National Shrine to replace church destroyed on 9/11

By Ben Feuerherd and Kate Briquelet New York Post

Artist rendering of the St. Nicholas National Shrine

Artist rendering of the St. Nicholas National Shrine

A Greek Orthodox church crushed on 9/11 is finally being resurrected.

Hundreds of people flocked to the future site of the St. Nicholas National Shrine for a “ground-blessing” ceremony Saturday to celebrate a house of worship that will one day overlook the 9/11 Museum and Memorial.

A $38 million, domed alabaster sanctuary will replace its modest 19th-century predecessor — a tiny four-story building toppled by the collapse of the South Tower. It was the only church destroyed in the September 11, 2011, attacks.

Designed by Spanish architect Santiago Calatrava, the Byzantine-style structure is scheduled for completion in 2016.

Church officials told The Post they have raised $7.2 million toward construction — $1.2 million of that from an insurance policy.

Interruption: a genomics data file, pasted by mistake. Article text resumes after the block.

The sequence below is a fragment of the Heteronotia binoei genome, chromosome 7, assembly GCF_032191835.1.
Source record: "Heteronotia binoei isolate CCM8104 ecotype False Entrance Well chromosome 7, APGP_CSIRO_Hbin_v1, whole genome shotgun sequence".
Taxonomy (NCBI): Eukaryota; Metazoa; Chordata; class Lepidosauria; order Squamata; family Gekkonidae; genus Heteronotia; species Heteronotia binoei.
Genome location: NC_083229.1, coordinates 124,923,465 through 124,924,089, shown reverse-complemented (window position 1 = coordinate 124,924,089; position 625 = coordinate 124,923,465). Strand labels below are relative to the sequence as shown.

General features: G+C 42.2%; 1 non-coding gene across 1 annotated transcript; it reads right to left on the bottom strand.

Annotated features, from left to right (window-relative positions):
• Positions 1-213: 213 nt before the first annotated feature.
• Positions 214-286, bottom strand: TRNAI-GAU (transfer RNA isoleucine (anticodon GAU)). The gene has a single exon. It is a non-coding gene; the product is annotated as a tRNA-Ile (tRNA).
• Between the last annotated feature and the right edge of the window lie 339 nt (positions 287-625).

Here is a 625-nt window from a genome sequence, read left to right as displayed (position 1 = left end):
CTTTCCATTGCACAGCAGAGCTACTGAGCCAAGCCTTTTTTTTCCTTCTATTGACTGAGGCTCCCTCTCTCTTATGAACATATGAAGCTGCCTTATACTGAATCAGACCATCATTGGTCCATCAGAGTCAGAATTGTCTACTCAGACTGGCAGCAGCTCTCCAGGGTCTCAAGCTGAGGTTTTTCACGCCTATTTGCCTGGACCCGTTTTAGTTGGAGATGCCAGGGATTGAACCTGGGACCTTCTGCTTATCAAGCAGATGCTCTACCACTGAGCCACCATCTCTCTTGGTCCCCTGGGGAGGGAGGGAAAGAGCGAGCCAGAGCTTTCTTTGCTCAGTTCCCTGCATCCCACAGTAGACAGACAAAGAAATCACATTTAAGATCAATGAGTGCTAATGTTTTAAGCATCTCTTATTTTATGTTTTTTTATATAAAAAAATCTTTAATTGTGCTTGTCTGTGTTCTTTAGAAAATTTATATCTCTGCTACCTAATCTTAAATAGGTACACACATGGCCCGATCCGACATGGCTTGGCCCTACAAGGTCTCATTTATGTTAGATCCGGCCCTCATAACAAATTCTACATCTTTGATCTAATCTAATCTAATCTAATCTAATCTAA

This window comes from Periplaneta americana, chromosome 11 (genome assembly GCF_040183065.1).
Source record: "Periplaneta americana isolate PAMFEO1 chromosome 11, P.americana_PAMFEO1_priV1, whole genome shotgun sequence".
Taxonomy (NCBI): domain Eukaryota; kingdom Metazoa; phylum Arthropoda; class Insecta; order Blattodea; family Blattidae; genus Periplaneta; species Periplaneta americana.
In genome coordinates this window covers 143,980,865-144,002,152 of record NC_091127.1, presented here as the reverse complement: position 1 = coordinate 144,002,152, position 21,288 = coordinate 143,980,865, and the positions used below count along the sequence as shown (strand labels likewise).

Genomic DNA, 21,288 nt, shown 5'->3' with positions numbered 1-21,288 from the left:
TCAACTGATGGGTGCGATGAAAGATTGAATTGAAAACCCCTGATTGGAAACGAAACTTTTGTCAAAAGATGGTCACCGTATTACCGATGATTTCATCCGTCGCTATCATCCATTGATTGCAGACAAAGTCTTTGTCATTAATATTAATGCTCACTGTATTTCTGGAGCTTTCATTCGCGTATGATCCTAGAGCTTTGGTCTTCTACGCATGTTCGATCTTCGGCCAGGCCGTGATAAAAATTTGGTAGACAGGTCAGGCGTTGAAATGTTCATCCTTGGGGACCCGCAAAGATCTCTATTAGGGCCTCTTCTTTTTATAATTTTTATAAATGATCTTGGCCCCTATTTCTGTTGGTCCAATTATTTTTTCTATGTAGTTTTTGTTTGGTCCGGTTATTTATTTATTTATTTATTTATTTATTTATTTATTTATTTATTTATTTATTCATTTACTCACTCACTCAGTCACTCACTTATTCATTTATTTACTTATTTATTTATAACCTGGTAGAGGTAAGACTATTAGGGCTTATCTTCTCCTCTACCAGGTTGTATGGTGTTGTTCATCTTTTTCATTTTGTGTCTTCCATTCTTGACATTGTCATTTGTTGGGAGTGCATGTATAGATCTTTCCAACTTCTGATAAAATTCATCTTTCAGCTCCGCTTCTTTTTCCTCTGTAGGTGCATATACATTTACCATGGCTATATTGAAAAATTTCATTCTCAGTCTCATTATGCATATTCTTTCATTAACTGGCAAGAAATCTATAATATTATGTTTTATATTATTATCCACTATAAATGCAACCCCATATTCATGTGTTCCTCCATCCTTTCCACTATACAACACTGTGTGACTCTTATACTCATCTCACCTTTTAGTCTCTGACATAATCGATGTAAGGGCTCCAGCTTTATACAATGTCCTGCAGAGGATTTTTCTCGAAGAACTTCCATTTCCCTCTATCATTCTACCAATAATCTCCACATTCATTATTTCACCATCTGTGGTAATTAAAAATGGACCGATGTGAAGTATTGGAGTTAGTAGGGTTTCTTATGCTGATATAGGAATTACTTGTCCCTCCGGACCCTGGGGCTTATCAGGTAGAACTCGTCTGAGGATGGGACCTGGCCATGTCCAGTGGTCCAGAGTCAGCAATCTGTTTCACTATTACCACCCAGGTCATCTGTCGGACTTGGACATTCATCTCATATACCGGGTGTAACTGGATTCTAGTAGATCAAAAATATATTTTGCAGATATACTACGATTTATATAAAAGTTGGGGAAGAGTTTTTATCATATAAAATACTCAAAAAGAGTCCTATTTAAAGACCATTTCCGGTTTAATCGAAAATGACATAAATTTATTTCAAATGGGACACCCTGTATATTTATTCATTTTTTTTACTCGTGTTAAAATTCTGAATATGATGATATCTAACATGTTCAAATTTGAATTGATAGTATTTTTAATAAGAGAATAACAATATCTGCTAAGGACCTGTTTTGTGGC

“I don’t think [continuing fund-raising] is daunting,” said the Rev. Evagoras Constamides, a church spokesman. “Today is an excellent example that our community is ready… to respond to this effort.”

Officials said they have collected donations from around the world, including $260,000 from the Greek government, as well as Greek Orthodox parishes throughout the US.

“After 13 years of tremendous non-stopping, non-sleeping efforts… we start the process for the resurrection of the church,” said Archbishop Demetrios, the leader of the Greek Orthodox church in the US.

The congregation was founded in 1916 by Greek immigrants, who held services at a tavern-turned-church at 155 Cedar St.

When the church was destroyed on 9/11, years of talks with the Port Authority over a land swap began. A deal was finally reached that would give the PA rights to the Cedar Street property and allow the church to rebuild at 130 Liberty St.

The new church will include a non-denominational bereavement space for Ground Zero visitors.

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